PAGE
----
Reactive Oxygen Species Regulate Osteopontin Expression in a Murine Model of Postischemic Neovascularization
Objective—Previous findings from our laboratory demonstrated that neovascularization was impaired in osteopontin (OPN) knockout animals. However, the mechanisms responsible for the regulation of OPN expression in the setting of ischemia remain undefined. Therefore, we sought to determine whether OPN is upregulated in response to ischemia and hypothesized that hydrogen peroxide (H2O2) is a critical component of the signaling mechanism by which OPN expression is upregulated in response to ischemia in vivo.
Methods and Results—To determine whether ischemic injury upregulates OPN, we used a murine model of hindlimb ischemia. Femoral artery ligation in C57Bl/6 mice significantly increased OPN expression and H2O2 production. Infusion of C57Bl/6 mice with polyethylene glycol-catalase (10 000 U/kg per day) or the use of transgenic mice with smooth muscle cell-specific catalase overexpression blunted ischemia-induced OPN, suggesting ischemia-induced OPN expression is H2O2 dependent. Decreased H2O2-mediated OPN blunted reperfusion and collateral formation in vivo. In contrast, the overexpression of OPN using lentivirus restored neovascularization.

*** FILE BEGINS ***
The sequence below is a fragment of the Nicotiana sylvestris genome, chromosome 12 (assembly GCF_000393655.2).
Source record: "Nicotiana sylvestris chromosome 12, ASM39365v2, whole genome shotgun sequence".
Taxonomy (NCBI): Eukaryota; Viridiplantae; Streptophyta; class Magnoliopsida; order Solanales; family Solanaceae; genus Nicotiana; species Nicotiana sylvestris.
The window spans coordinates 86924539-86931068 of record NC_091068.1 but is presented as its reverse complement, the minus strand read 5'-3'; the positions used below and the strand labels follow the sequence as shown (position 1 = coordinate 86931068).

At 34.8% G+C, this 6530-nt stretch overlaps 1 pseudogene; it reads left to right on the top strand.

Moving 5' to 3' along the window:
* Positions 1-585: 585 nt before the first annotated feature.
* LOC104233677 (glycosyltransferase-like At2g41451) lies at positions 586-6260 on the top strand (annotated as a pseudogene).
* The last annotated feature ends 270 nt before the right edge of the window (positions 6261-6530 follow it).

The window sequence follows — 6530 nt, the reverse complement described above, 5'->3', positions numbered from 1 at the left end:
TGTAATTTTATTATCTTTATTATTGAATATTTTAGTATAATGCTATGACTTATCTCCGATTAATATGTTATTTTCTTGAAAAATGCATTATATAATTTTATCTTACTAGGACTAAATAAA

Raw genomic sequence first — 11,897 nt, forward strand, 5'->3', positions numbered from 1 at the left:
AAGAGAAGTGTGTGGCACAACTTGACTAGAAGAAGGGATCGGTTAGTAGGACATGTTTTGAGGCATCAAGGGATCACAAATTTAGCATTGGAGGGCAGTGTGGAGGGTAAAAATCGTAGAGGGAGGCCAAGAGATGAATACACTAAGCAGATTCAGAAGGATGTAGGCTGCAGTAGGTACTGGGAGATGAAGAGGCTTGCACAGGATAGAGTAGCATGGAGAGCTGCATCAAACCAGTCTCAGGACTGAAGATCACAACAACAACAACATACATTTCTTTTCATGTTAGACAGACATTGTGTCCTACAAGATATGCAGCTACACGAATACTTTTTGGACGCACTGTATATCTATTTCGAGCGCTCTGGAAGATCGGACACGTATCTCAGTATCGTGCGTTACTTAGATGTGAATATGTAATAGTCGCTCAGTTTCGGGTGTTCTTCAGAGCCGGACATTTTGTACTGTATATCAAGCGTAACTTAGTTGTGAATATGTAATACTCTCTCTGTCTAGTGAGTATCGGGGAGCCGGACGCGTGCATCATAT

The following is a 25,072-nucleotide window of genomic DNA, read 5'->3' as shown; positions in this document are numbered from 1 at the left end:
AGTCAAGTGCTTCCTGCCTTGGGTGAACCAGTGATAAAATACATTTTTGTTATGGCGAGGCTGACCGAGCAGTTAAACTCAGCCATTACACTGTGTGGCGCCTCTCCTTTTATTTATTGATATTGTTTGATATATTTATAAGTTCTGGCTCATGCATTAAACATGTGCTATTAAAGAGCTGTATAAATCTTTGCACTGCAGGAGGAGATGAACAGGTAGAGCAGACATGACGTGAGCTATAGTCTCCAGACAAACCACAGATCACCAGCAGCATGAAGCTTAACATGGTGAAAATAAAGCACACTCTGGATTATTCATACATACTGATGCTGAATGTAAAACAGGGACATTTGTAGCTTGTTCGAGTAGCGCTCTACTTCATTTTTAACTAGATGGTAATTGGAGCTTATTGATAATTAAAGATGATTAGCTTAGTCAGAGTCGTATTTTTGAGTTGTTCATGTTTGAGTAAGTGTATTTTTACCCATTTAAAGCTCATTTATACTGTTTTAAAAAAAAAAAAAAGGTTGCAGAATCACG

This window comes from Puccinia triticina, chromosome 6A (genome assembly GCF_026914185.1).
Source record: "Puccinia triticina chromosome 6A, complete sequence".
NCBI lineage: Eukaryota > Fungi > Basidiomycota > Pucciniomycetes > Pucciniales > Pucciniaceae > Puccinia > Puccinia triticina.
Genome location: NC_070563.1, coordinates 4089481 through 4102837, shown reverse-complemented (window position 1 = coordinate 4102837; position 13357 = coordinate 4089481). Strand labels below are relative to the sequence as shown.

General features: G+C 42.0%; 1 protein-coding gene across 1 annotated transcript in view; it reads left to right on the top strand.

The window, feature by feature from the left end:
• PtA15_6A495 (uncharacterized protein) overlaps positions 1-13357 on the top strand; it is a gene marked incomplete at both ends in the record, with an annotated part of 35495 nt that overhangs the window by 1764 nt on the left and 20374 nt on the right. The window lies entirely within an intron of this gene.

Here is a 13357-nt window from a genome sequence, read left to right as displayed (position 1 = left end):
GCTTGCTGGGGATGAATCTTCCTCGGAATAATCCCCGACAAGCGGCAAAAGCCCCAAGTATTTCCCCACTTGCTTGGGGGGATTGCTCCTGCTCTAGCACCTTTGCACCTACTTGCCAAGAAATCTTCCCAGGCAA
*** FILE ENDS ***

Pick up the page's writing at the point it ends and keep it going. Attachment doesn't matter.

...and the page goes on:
Conclusions—Scavenging H2O2 blocks ischemia-induced OPN expression, providing evidence that ischemia-induced OPN expression is H2O2 dependent. Decreased OPN expression impaired neovascularization, whereas overexpression of OPN increased angiogenesis, supporting our hypothesis that OPN is a critical mediator of postischemic neovascularization and a potential novel therapeutic target for inducing new vessel growth.
- Received March 1, 2012.
- Accepted March 14, 2012.
- © 2012 American Heart Association, Inc.